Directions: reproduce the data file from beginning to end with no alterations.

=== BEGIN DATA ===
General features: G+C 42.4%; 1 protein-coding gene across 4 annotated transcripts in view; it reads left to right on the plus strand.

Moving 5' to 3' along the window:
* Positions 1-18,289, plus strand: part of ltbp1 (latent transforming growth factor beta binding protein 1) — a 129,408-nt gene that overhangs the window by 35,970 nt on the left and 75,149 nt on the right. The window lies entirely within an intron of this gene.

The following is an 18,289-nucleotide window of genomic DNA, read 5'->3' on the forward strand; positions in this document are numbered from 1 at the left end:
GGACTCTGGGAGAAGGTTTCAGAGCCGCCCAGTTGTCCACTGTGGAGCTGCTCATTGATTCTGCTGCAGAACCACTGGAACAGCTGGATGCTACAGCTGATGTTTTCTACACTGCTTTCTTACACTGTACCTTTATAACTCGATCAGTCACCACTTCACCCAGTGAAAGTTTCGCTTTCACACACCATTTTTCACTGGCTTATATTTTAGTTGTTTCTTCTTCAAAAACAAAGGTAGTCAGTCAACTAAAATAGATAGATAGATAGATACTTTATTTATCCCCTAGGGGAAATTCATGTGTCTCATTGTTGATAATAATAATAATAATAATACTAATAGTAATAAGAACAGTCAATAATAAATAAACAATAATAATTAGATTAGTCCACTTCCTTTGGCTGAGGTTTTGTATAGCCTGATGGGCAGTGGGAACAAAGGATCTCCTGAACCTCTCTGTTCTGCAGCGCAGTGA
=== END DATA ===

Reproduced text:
General features: G+C 42.4%; 1 protein-coding gene across 4 annotated transcripts in view; it reads left to right on the plus strand.

Moving 5' to 3' along the window:
* Positions 1-18,289, plus strand: part of ltbp1 (latent transforming growth factor beta binding protein 1) — a 129,408-nt gene that overhangs the window by 35,970 nt on the left and 75,149 nt on the right. The window lies entirely within an intron of this gene.

The following is an 18,289-nucleotide window of genomic DNA, read 5'->3' on the forward strand; positions in this document are numbered from 1 at the left end:
GGACTCTGGGAGAAGGTTTCAGAGCCGCCCAGTTGTCCACTGTGGAGCTGCTCATTGATTCTGCTGCAGAACCACTGGAACAGCTGGATGCTACAGCTGATGTTTTCTACACTGCTTTCTTACACTGTACCTTTATAACTCGATCAGTCACCACTTCACCCAGTGAAAGTTTCGCTTTCACACACCATTTTTCACTGGCTTATATTTTAGTTGTTTCTTCTTCAAAAACAAAGGTAGTCAGTCAACTAAAATAGATAGATAGATAGATACTTTATTTATCCCCTAGGGGAAATTCATGTGTCTCATTGTTGATAATAATAATAATAATAATACTAATAGTAATAAGAACAGTCAATAATAAATAAACAATAATAATTAGATTAGTCCACTTCCTTTGGCTGAGGTTTTGTATAGCCTGATGGGCAGTGGGAACAAAGGATCTCCTGAACCTCTCTGTTCTGCAGCGCAGTGA